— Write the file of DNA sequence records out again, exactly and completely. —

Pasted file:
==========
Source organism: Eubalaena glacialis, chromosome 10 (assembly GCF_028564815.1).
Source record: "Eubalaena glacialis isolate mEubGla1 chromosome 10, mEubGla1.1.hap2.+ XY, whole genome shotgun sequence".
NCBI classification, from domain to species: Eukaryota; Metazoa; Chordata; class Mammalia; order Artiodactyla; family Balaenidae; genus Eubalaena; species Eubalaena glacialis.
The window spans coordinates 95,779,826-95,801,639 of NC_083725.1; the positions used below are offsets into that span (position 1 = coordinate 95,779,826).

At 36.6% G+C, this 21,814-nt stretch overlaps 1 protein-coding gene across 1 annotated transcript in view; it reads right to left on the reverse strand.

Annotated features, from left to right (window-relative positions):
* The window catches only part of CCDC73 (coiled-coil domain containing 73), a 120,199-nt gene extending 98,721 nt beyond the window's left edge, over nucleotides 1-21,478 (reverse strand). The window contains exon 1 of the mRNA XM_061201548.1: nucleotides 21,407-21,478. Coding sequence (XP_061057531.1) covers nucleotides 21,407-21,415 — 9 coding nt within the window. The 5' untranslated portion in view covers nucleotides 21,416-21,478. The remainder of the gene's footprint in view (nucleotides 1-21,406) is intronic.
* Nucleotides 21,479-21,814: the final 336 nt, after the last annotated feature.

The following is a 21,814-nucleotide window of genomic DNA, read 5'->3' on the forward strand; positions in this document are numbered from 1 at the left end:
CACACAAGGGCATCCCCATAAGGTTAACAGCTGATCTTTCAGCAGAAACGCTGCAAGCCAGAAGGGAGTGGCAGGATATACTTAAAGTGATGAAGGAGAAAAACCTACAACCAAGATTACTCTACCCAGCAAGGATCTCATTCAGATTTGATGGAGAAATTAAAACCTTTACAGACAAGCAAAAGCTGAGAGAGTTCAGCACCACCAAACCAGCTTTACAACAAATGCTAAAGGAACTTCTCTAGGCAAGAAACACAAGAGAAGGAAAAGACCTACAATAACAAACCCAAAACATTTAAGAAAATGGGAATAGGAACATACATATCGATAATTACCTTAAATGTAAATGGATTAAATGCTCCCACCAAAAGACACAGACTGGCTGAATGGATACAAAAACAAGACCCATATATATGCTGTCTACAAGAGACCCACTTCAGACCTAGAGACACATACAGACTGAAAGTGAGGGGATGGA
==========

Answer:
Source organism: Eubalaena glacialis, chromosome 10 (assembly GCF_028564815.1).
Source record: "Eubalaena glacialis isolate mEubGla1 chromosome 10, mEubGla1.1.hap2.+ XY, whole genome shotgun sequence".
NCBI classification, from domain to species: Eukaryota; Metazoa; Chordata; class Mammalia; order Artiodactyla; family Balaenidae; genus Eubalaena; species Eubalaena glacialis.
The window spans coordinates 95,779,826-95,801,639 of NC_083725.1; the positions used below are offsets into that span (position 1 = coordinate 95,779,826).

At 36.6% G+C, this 21,814-nt stretch overlaps 1 protein-coding gene across 1 annotated transcript in view; it reads right to left on the reverse strand.

Annotated features, from left to right (window-relative positions):
* The window catches only part of CCDC73 (coiled-coil domain containing 73), a 120,199-nt gene extending 98,721 nt beyond the window's left edge, over nucleotides 1-21,478 (reverse strand). The window contains exon 1 of the mRNA XM_061201548.1: nucleotides 21,407-21,478. Coding sequence (XP_061057531.1) covers nucleotides 21,407-21,415 — 9 coding nt within the window. The 5' untranslated portion in view covers nucleotides 21,416-21,478. The remainder of the gene's footprint in view (nucleotides 1-21,406) is intronic.
* Nucleotides 21,479-21,814: the final 336 nt, after the last annotated feature.

The following is a 21,814-nucleotide window of genomic DNA, read 5'->3' on the forward strand; positions in this document are numbered from 1 at the left end:
CACACAAGGGCATCCCCATAAGGTTAACAGCTGATCTTTCAGCAGAAACGCTGCAAGCCAGAAGGGAGTGGCAGGATATACTTAAAGTGATGAAGGAGAAAAACCTACAACCAAGATTACTCTACCCAGCAAGGATCTCATTCAGATTTGATGGAGAAATTAAAACCTTTACAGACAAGCAAAAGCTGAGAGAGTTCAGCACCACCAAACCAGCTTTACAACAAATGCTAAAGGAACTTCTCTAGGCAAGAAACACAAGAGAAGGAAAAGACCTACAATAACAAACCCAAAACATTTAAGAAAATGGGAATAGGAACATACATATCGATAATTACCTTAAATGTAAATGGATTAAATGCTCCCACCAAAAGACACAGACTGGCTGAATGGATACAAAAACAAGACCCATATATATGCTGTCTACAAGAGACCCACTTCAGACCTAGAGACACATACAGACTGAAAGTGAGGGGATGGA